Last weeks’ blog from Jon Otter on the practice of CPE screening and isolation raised some interesting comments (on twitter) emphasizing the difficulties in policy making for infection control. The two comments that struck me were: (1) … screening for CPE sounds logical “but does it work in long-term care facilities with high-levels of endemicity?” And “I use it in my hospital, but face difficulties in convincing others because of lacking scientific evidence for CPE.”
The answer to the first question (does it work in settings with high endemicity?) is most probably NO. The evolution of the hospital epidemiology of any MDR pathogen starts with “in the beginning it is not there”. The first encounters are sporadic monoclonal outbreaks. In the absence of an effective response, this stage will proceed to “more frequent and larger monoclonal outbreaks”, and if the hospital is still asleep it will end in polyclonal endemicity. The likelihood of succes of infection control measures to reverse a situation to a previous state declines rapidly. Controlling a monoclonal outbreak, in the absence of introduction of similar strains in the hospital, is (relatively) easy. Definitely easier than eradicating all carriage from the hospital if there is repeated introduction leading to multiple simultaneously occurring monoclonal outbreaks. And I am not aware of a succesful change from polyclonal endemicity back to a setting with sporadic and small (rapidly controlled) monoclonal outbreaks (happy to be enlightened on this).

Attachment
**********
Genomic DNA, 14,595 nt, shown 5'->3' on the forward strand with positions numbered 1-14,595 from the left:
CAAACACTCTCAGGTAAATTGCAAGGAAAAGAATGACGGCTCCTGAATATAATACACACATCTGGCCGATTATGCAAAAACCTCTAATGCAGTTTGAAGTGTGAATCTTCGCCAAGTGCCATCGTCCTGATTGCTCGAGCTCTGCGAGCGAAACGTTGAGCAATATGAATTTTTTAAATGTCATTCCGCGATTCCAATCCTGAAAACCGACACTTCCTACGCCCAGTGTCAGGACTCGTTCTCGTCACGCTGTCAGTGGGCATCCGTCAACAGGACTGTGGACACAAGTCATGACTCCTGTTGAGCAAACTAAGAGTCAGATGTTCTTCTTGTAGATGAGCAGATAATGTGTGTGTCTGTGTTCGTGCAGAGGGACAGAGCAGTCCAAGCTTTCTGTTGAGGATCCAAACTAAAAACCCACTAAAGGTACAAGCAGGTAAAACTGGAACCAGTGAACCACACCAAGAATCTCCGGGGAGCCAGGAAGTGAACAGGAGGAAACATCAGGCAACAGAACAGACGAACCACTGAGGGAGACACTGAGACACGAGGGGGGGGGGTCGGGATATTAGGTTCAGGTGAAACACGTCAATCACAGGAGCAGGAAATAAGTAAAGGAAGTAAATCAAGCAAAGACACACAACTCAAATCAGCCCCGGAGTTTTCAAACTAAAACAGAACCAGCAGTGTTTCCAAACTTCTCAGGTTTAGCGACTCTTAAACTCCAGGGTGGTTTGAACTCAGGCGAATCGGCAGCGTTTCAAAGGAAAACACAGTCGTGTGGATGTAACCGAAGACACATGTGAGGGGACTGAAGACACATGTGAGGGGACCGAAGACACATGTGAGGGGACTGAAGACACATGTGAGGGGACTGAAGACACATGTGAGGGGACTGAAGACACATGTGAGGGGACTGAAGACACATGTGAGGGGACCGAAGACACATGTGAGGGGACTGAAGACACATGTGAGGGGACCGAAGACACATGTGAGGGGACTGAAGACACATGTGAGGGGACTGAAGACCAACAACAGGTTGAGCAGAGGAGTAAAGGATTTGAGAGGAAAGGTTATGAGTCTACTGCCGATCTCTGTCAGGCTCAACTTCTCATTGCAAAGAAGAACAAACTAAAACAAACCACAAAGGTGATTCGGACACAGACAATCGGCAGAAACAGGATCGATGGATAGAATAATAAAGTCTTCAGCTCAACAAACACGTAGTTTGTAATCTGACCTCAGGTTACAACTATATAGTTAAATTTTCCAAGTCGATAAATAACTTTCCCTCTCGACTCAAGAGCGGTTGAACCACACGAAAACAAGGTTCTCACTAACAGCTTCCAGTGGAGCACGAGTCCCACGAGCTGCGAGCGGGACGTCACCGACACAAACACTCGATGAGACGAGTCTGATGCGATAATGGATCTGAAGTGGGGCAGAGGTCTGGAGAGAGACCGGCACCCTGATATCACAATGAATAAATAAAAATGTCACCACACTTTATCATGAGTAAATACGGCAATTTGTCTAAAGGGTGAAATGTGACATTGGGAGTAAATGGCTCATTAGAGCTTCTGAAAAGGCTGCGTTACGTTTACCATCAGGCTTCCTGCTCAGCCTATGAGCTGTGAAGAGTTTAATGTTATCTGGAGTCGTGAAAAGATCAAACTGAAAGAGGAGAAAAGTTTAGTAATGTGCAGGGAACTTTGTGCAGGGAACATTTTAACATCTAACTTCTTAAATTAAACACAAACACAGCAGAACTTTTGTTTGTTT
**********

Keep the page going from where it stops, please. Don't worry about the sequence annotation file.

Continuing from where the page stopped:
The message here – for CPE – is: act immediately, with the first outbreak you see, and keep on doing this. Waiting for better times is elusive (in the end someone will say “penny wise, pound foolish”). If you are “blessed” with polyclonal endemicity, all you can do is to taper the endemicity level, prevent invasive infections, wait for new antibiotics (or combinations) and publish your difficult-to-treat infections.
The answer to the second question (where is the evidence for CPE?) is more difficult. Those that request scientific evidence probably think that we are scientists, as in scientists that can provide undisputable proof of something. Here we must lay off our pride and convince those people that we are not true scientists, but intelligent physicians (or alike), with capacity for biological and epidemiological reasoning, susceptible to conventional wisdom and able to learn from past experience. As long as CPE is not in the community (as is ESBL) and depends on healthcare settings for transmission, as does MRSA (real MRSA, not LA-MRSA) and VRE, old-fashioned infection control measures can prevent further spread from identified carriers, if applied. Doesn’t seem ethical to me to make that a research question that needs a control group for an answer.